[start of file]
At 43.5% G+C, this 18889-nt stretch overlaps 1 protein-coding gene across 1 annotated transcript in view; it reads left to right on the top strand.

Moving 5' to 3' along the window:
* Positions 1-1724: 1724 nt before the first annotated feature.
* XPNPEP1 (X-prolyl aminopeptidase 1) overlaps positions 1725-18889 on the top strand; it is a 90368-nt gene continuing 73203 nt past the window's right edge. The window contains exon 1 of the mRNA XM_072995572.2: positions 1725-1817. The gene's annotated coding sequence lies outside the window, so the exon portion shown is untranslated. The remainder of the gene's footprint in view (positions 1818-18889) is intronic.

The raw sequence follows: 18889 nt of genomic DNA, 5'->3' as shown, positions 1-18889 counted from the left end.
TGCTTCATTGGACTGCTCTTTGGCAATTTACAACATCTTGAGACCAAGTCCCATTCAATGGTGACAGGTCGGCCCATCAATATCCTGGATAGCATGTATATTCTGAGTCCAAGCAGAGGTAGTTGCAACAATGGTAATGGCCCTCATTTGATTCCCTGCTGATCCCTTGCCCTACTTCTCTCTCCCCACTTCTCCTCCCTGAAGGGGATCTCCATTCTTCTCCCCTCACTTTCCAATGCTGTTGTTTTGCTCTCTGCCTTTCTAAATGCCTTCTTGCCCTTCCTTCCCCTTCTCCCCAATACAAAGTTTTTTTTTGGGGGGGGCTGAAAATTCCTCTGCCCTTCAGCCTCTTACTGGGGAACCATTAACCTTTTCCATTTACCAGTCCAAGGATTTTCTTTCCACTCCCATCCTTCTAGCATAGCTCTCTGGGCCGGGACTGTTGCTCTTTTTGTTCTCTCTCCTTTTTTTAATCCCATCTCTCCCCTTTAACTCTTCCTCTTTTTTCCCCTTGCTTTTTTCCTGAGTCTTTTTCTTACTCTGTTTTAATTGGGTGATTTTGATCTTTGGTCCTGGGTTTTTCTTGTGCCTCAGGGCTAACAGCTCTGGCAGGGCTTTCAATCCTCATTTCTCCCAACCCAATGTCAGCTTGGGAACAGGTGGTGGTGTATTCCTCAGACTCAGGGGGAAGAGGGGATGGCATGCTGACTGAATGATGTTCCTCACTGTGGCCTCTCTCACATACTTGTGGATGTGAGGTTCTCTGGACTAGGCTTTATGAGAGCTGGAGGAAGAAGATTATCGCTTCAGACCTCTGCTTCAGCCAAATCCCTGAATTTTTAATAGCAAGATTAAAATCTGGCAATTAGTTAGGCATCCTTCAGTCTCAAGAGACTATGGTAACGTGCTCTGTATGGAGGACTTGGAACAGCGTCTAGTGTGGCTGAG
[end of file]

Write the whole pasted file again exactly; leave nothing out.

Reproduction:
At 43.5% G+C, this 18889-nt stretch overlaps 1 protein-coding gene across 1 annotated transcript in view; it reads left to right on the top strand.

Moving 5' to 3' along the window:
* Positions 1-1724: 1724 nt before the first annotated feature.
* XPNPEP1 (X-prolyl aminopeptidase 1) overlaps positions 1725-18889 on the top strand; it is a 90368-nt gene continuing 73203 nt past the window's right edge. The window contains exon 1 of the mRNA XM_072995572.2: positions 1725-1817. The gene's annotated coding sequence lies outside the window, so the exon portion shown is untranslated. The remainder of the gene's footprint in view (positions 1818-18889) is intronic.

The raw sequence follows: 18889 nt of genomic DNA, 5'->3' as shown, positions 1-18889 counted from the left end.
TGCTTCATTGGACTGCTCTTTGGCAATTTACAACATCTTGAGACCAAGTCCCATTCAATGGTGACAGGTCGGCCCATCAATATCCTGGATAGCATGTATATTCTGAGTCCAAGCAGAGGTAGTTGCAACAATGGTAATGGCCCTCATTTGATTCCCTGCTGATCCCTTGCCCTACTTCTCTCTCCCCACTTCTCCTCCCTGAAGGGGATCTCCATTCTTCTCCCCTCACTTTCCAATGCTGTTGTTTTGCTCTCTGCCTTTCTAAATGCCTTCTTGCCCTTCCTTCCCCTTCTCCCCAATACAAAGTTTTTTTTTGGGGGGGGCTGAAAATTCCTCTGCCCTTCAGCCTCTTACTGGGGAACCATTAACCTTTTCCATTTACCAGTCCAAGGATTTTCTTTCCACTCCCATCCTTCTAGCATAGCTCTCTGGGCCGGGACTGTTGCTCTTTTTGTTCTCTCTCCTTTTTTTAATCCCATCTCTCCCCTTTAACTCTTCCTCTTTTTTCCCCTTGCTTTTTTCCTGAGTCTTTTTCTTACTCTGTTTTAATTGGGTGATTTTGATCTTTGGTCCTGGGTTTTTCTTGTGCCTCAGGGCTAACAGCTCTGGCAGGGCTTTCAATCCTCATTTCTCCCAACCCAATGTCAGCTTGGGAACAGGTGGTGGTGTATTCCTCAGACTCAGGGGGAAGAGGGGATGGCATGCTGACTGAATGATGTTCCTCACTGTGGCCTCTCTCACATACTTGTGGATGTGAGGTTCTCTGGACTAGGCTTTATGAGAGCTGGAGGAAGAAGATTATCGCTTCAGACCTCTGCTTCAGCCAAATCCCTGAATTTTTAATAGCAAGATTAAAATCTGGCAATTAGTTAGGCATCCTTCAGTCTCAAGAGACTATGGTAACGTGCTCTGTATGGAGGACTTGGAACAGCGTCTAGTGTGGCTGAG